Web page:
Closely connected to recency, but not quite the same, update frequency also has a bearing on where you’re placed on SERPs. If you published a blog post two years ago and updated it yesterday, you’ll score high for recency but low for frequency. In contrast, if you published a blog post two years ago and have updated it every other day (including yesterday), you’ll score highly for both recency and update frequency.

Range of Content

If your site is full of text, it probably won’t rank as highly as it could if it featured multimedia too, no matter how insightful or useful that text is. Using a wide range of content, such as images, videos, and animation, as well as text, can help to boost your rankings and improve your SEO performance.

Backlinks

Having links to your webpages on external sites is critical for SEO success. In fact, it’s commonly cited as one of the most important SEO ranking factors. However, quality is important when it comes to backlinks. They act as an endorsement, so a backlink from a reputable site can increase your legitimacy, authoritativeness, and trustworthiness in the eyes of search engines. Google’s Penguin algorithm update identifies weak or spam links, so don’t be tempted to try and beat the system. Instead, focus on getting good quality backlinks from sites with a high domain authority.

Internal Links

Links to and from external sites are important SEO ranking factors but internal links matter too. When a webpage has internal links pointing towards it, it indicates its level of importance relative to other pages on the site. For the most important pages on your website, be sure to place internal links to it on other areas of your website.

Domain Authority (DA)

Domain authority isn’t technically one of Google’s ranking factors, but it is widely used throughout the industry. Your domain authority is based on multiple metrics that Google does use, so maintaining a high DA is a good way to ensure your covering all your bases.

URL Length

Whenever you publish new content, take a few seconds to look at the URL. If it’s a generic, lengthy URL, it could harm your rankings. By changing it to include your keywords, shortening the length, and ensuring the URL relates to the content, you can climb the rankings and drive more traffic to your site.

Search Intent

User behavior is predicted via search intent, so make sure your long-tail keywords take this into account. When a user searches, ‘buy laptop’, for example, they’re in active shopping mode, so Google will come back with ecommerce webpages on its SERPs. Conversely, if a user searches, ‘speed up laptop’, they’re in learning mode, so Google will return ‘How To’ articles and educational content. Optimize your content for search intent and you can increase your rankings, as well as increasing conversions.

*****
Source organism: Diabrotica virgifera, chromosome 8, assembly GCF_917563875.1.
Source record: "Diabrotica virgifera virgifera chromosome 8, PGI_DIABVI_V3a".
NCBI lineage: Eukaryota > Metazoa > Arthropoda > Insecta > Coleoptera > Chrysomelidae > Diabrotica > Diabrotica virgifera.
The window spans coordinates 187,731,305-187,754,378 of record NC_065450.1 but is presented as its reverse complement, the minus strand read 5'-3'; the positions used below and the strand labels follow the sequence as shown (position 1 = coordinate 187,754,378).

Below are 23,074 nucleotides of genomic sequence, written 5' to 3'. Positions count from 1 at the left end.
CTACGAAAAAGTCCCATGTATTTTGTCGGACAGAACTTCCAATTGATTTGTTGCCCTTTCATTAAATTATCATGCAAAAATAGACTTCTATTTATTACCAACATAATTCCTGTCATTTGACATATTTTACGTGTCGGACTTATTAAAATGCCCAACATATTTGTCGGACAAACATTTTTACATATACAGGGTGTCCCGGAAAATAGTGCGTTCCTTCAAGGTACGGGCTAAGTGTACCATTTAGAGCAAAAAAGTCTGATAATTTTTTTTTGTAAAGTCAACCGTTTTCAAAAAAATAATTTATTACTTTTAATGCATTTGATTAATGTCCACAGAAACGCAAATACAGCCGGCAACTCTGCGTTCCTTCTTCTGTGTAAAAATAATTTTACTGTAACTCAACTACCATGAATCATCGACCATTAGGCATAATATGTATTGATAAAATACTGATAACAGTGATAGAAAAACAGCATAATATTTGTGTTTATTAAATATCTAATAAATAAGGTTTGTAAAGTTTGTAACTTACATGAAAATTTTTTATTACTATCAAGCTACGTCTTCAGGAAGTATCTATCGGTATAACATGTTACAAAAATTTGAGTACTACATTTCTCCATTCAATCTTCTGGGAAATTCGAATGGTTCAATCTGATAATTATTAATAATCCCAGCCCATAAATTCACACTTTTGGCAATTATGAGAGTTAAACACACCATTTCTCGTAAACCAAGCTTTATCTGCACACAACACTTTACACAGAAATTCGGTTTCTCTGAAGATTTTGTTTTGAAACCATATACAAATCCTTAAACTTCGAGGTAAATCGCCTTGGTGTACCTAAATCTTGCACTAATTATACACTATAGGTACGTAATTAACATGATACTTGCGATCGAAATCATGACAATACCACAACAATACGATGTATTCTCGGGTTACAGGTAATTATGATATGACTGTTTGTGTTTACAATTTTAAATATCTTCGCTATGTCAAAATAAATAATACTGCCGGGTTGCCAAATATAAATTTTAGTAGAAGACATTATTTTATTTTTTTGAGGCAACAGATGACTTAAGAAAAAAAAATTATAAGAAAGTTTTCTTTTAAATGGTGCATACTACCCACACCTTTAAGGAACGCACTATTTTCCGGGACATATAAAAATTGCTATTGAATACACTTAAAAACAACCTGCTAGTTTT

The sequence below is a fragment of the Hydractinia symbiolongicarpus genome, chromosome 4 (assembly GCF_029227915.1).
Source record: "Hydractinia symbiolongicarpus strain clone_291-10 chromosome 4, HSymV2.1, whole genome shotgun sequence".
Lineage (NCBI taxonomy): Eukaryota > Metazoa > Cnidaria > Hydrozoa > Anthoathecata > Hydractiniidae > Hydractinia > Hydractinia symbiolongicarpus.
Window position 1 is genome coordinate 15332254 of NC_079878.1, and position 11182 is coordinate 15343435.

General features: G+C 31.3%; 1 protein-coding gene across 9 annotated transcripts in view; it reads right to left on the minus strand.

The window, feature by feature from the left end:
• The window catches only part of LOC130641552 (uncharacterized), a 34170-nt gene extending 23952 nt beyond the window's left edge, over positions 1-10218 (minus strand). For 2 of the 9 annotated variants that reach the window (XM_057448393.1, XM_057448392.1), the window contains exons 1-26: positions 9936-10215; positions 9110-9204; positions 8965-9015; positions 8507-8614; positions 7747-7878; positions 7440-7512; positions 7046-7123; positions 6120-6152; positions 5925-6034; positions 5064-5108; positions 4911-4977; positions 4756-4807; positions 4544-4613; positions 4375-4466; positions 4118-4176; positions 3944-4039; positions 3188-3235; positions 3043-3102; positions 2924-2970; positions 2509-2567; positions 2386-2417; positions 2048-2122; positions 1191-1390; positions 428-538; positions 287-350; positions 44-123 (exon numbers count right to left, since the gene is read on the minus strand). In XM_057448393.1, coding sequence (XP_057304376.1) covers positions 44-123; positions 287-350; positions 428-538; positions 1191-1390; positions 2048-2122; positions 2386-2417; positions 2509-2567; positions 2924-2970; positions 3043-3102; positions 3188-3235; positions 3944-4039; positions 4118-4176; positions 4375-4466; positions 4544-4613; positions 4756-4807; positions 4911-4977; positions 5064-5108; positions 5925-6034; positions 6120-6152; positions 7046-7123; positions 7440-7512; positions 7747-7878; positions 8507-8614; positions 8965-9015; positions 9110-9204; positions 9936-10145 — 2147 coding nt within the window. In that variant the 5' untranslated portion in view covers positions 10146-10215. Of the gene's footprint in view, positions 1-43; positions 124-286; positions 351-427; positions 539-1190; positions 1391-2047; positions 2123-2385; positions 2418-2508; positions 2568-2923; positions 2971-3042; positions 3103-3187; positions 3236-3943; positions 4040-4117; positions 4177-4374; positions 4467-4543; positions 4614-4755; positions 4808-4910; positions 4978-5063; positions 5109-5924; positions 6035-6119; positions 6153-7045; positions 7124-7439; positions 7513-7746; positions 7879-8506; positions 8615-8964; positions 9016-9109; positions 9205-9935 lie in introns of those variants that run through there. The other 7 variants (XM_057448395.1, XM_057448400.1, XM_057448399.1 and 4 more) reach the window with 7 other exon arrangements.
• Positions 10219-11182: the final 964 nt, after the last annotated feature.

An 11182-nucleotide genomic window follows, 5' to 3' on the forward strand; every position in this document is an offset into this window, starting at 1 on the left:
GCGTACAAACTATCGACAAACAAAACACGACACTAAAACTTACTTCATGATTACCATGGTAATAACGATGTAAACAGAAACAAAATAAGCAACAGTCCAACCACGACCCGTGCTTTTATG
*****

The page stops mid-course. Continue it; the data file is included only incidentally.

SEO Ranking Factors

Titles

Using HTML tags, like <h1> or <h3> adds titles and subtitles to your content which makes webpages easier to read and improves UX. The information you include in these tags also tells Google which parts of the page are most important. Make your titles meaningful and informative for users but ensure they contain critical keywords you want the page to rank highly for too.

URL String

When you click from a website home page to a blog and then to an article, you’re developing a URL string. It probably looks something like this: https://domain.com/blog/article-title. Google can analyze URL strings in order to identify the theme of a page. This means it’s worth making sure that every page title is probably represented in the URL and reflects the content accurately. Furthermore, URL strings that are excessive in length can indicate that your site is hard to navigate, so try to avoid this where possible.

Visual Stability

The visual stability of a webpage is factored into the Core Web Vitals (CWV) ranking factor and it’s something you may not have paid much attention to before. When a page is loading, it’s not unusual for elements to ‘jump around’ or shift their placement. If you’ve ever clicked on something, only for the page to jump and end up you taking you somewhere else, you’ll know exactly what we mean. Technically known as Cumulative Layout Shift (CLS), your pages should have a CLS score of less than 0.1 to maintain good rankings.

Safe-Browsing

It goes without saying that Google doesn’t want to promote malicious content, so it’s not surprising that safe-browsing is factored into the new Page Experience ranking factor. Google’s Security Issues report allows you to determine whether your webpages could be inadvertently flagged and tells you what you can do to ensure your content meets safe-browsing requirements.

Alt Tags

Alt tags describe an image and tell users what an image was supposed to show if it doesn’t load for any reason. However, alt tags also give search engines a heads up on the content and theme of your webpage. Make them accurate, descriptive, and informative, and incorporate keywords when you can.

User Behavior

There has been a fair amount of debate as to whether user behavior is an official Google ranking factor but, this aside, there is anecdotal evidence to suggest user behavior metrics affect your placement on SERPs. To ensure you’ve got everything covered, it’s worth assuming that user behavior will affect your rankings.